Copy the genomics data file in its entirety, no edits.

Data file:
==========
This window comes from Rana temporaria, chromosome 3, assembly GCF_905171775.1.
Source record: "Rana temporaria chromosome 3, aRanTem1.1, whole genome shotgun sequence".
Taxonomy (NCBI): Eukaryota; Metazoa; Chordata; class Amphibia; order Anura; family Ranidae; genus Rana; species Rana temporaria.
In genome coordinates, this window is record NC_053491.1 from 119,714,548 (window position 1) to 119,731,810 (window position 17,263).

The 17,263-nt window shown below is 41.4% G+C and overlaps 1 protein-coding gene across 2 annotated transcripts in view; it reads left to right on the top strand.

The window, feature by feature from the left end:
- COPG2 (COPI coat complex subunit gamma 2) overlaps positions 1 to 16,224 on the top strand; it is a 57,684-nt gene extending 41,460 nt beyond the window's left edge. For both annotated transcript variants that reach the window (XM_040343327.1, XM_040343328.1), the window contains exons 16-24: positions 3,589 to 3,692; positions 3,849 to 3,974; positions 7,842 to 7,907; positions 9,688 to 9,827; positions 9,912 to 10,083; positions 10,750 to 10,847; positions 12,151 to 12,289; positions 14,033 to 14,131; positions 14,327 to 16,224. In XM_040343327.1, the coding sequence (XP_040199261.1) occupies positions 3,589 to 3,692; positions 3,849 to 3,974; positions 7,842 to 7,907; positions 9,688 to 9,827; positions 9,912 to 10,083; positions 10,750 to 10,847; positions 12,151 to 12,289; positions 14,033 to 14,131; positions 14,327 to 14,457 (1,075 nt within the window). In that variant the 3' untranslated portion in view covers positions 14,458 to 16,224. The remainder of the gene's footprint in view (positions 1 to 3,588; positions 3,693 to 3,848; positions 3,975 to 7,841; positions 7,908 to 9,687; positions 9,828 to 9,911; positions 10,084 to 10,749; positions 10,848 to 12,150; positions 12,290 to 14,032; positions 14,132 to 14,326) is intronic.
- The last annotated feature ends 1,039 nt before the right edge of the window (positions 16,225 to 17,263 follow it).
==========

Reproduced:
This window comes from Rana temporaria, chromosome 3, assembly GCF_905171775.1.
Source record: "Rana temporaria chromosome 3, aRanTem1.1, whole genome shotgun sequence".
Taxonomy (NCBI): Eukaryota; Metazoa; Chordata; class Amphibia; order Anura; family Ranidae; genus Rana; species Rana temporaria.
In genome coordinates, this window is record NC_053491.1 from 119,714,548 (window position 1) to 119,731,810 (window position 17,263).

The 17,263-nt window shown below is 41.4% G+C and overlaps 1 protein-coding gene across 2 annotated transcripts in view; it reads left to right on the top strand.

The window, feature by feature from the left end:
- COPG2 (COPI coat complex subunit gamma 2) overlaps positions 1 to 16,224 on the top strand; it is a 57,684-nt gene extending 41,460 nt beyond the window's left edge. For both annotated transcript variants that reach the window (XM_040343327.1, XM_040343328.1), the window contains exons 16-24: positions 3,589 to 3,692; positions 3,849 to 3,974; positions 7,842 to 7,907; positions 9,688 to 9,827; positions 9,912 to 10,083; positions 10,750 to 10,847; positions 12,151 to 12,289; positions 14,033 to 14,131; positions 14,327 to 16,224. In XM_040343327.1, the coding sequence (XP_040199261.1) occupies positions 3,589 to 3,692; positions 3,849 to 3,974; positions 7,842 to 7,907; positions 9,688 to 9,827; positions 9,912 to 10,083; positions 10,750 to 10,847; positions 12,151 to 12,289; positions 14,033 to 14,131; positions 14,327 to 14,457 (1,075 nt within the window). In that variant the 3' untranslated portion in view covers positions 14,458 to 16,224. The remainder of the gene's footprint in view (positions 1 to 3,588; positions 3,693 to 3,848; positions 3,975 to 7,841; positions 7,908 to 9,687; positions 9,828 to 9,911; positions 10,084 to 10,749; positions 10,848 to 12,150; positions 12,290 to 14,032; positions 14,132 to 14,326) is intronic.
- The last annotated feature ends 1,039 nt before the right edge of the window (positions 16,225 to 17,263 follow it).